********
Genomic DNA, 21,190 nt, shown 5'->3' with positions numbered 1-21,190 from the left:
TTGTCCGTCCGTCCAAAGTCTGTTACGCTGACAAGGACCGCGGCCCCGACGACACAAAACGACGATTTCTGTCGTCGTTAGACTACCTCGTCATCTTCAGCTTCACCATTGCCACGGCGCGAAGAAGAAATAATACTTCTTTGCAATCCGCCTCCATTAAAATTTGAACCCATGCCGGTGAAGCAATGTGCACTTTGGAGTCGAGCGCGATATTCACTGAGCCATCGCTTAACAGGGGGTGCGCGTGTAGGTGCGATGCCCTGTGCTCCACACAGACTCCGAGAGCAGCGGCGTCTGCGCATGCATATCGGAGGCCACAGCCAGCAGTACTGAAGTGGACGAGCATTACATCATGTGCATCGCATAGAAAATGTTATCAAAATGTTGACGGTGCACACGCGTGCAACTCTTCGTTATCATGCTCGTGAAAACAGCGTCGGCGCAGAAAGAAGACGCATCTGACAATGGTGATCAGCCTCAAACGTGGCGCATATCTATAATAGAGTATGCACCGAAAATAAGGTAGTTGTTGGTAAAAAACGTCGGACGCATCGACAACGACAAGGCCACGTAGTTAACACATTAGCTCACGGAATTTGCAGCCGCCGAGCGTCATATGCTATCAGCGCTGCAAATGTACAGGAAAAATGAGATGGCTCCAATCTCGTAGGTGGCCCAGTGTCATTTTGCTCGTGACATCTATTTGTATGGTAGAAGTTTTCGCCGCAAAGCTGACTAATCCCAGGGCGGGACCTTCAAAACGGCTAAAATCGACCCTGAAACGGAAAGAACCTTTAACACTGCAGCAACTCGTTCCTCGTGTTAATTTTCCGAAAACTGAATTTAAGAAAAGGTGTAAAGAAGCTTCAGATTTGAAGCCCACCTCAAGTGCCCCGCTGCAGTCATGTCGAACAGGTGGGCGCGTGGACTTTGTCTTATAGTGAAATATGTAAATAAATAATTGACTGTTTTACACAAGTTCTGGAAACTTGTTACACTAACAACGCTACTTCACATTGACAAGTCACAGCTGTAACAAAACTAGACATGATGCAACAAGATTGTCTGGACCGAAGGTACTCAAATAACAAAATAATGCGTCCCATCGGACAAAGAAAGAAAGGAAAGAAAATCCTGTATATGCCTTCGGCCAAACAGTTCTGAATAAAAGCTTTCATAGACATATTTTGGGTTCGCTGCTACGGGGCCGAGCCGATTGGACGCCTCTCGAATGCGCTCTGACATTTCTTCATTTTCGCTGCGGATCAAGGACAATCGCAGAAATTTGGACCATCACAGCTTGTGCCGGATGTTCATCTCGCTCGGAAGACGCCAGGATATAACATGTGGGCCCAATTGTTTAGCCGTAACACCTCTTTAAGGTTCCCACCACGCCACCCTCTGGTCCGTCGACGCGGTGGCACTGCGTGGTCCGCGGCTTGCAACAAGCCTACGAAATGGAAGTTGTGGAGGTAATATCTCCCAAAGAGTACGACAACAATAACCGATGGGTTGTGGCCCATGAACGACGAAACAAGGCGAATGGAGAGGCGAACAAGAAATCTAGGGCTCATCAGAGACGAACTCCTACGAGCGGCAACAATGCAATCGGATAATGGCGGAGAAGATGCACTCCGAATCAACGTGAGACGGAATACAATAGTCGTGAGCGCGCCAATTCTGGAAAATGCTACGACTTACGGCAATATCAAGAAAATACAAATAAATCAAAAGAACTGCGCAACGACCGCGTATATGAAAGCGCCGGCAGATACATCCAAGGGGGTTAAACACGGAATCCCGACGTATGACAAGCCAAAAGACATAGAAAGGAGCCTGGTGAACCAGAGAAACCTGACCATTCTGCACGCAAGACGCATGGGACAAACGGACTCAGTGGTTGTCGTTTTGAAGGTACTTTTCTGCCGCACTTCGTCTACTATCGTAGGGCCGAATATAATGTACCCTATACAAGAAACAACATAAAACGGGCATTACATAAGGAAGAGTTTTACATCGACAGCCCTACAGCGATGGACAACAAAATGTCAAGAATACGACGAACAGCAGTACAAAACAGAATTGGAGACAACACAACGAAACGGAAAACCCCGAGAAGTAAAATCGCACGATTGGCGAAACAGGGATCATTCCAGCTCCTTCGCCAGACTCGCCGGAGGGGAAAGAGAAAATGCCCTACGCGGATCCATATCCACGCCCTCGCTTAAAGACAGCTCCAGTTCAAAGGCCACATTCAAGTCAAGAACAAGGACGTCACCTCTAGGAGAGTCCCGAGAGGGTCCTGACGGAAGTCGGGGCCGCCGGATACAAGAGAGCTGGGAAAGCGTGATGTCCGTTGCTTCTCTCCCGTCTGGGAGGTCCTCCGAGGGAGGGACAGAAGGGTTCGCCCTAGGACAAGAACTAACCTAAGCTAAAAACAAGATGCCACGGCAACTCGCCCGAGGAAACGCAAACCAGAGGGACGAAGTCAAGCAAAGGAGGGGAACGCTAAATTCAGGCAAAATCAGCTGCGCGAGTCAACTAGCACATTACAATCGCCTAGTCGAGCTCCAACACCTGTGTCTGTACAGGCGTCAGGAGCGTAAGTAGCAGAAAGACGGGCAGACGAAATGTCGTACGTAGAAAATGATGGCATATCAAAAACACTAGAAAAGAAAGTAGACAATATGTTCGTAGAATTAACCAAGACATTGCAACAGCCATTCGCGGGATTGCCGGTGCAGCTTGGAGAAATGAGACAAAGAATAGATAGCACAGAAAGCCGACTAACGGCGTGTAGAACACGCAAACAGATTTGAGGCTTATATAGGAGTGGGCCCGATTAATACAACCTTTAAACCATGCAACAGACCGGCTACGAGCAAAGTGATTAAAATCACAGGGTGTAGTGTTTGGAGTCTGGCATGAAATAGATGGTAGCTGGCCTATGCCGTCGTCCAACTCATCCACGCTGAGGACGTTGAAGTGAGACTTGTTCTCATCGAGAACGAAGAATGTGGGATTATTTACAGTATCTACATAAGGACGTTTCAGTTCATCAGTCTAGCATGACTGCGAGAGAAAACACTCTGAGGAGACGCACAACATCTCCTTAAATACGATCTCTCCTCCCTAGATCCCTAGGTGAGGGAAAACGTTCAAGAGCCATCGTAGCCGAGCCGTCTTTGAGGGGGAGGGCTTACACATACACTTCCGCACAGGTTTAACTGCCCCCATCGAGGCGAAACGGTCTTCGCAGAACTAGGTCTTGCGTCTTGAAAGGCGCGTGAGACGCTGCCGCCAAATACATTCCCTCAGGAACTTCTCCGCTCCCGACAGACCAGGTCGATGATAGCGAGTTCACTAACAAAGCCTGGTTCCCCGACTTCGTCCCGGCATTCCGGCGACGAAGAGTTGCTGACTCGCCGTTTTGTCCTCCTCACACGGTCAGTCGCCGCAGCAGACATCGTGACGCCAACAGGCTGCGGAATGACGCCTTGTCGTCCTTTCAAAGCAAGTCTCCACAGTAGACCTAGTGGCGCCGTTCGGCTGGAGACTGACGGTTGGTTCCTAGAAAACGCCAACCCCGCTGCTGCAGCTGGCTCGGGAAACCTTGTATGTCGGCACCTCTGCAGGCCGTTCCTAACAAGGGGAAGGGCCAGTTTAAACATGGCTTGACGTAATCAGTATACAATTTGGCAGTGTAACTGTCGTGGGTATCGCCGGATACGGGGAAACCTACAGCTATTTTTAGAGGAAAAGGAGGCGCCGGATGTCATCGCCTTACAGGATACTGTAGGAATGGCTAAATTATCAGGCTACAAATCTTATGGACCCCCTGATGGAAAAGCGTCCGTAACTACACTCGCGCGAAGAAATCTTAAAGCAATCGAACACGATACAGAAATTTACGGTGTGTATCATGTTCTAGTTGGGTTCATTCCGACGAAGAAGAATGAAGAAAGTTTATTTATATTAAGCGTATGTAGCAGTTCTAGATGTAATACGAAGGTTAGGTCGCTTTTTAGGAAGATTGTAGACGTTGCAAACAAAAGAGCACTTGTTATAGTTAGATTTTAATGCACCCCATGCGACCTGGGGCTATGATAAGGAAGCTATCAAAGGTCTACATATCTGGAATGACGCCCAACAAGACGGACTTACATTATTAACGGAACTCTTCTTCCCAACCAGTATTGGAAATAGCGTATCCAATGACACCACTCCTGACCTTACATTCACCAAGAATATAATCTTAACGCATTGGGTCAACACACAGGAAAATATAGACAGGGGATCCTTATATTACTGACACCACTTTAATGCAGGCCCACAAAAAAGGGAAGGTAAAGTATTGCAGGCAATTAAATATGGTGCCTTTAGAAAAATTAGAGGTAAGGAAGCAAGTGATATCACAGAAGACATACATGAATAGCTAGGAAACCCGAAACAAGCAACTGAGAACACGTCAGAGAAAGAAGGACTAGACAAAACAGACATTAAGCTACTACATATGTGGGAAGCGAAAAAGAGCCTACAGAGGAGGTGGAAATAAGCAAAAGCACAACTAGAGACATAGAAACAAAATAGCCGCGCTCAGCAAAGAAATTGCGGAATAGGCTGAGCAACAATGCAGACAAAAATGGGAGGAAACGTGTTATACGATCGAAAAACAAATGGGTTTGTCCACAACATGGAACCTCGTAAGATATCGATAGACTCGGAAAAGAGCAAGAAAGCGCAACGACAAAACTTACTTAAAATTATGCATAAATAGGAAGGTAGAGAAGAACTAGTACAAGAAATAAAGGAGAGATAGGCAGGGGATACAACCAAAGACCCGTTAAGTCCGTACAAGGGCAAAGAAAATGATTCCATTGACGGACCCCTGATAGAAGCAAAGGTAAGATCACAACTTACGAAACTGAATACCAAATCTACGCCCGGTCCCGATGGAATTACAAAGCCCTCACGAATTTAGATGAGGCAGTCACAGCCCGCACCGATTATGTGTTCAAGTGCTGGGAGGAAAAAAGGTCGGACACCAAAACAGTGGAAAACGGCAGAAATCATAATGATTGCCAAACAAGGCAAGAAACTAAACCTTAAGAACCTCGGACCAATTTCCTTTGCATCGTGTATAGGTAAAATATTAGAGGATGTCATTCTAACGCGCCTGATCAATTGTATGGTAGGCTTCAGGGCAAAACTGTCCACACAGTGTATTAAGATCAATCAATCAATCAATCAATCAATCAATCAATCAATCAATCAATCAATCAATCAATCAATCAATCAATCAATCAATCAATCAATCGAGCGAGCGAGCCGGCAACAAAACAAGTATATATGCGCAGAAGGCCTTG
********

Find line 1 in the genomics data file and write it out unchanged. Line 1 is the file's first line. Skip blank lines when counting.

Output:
Genomic DNA, 21,190 nt, shown 5'->3' with positions numbered 1-21,190 from the left: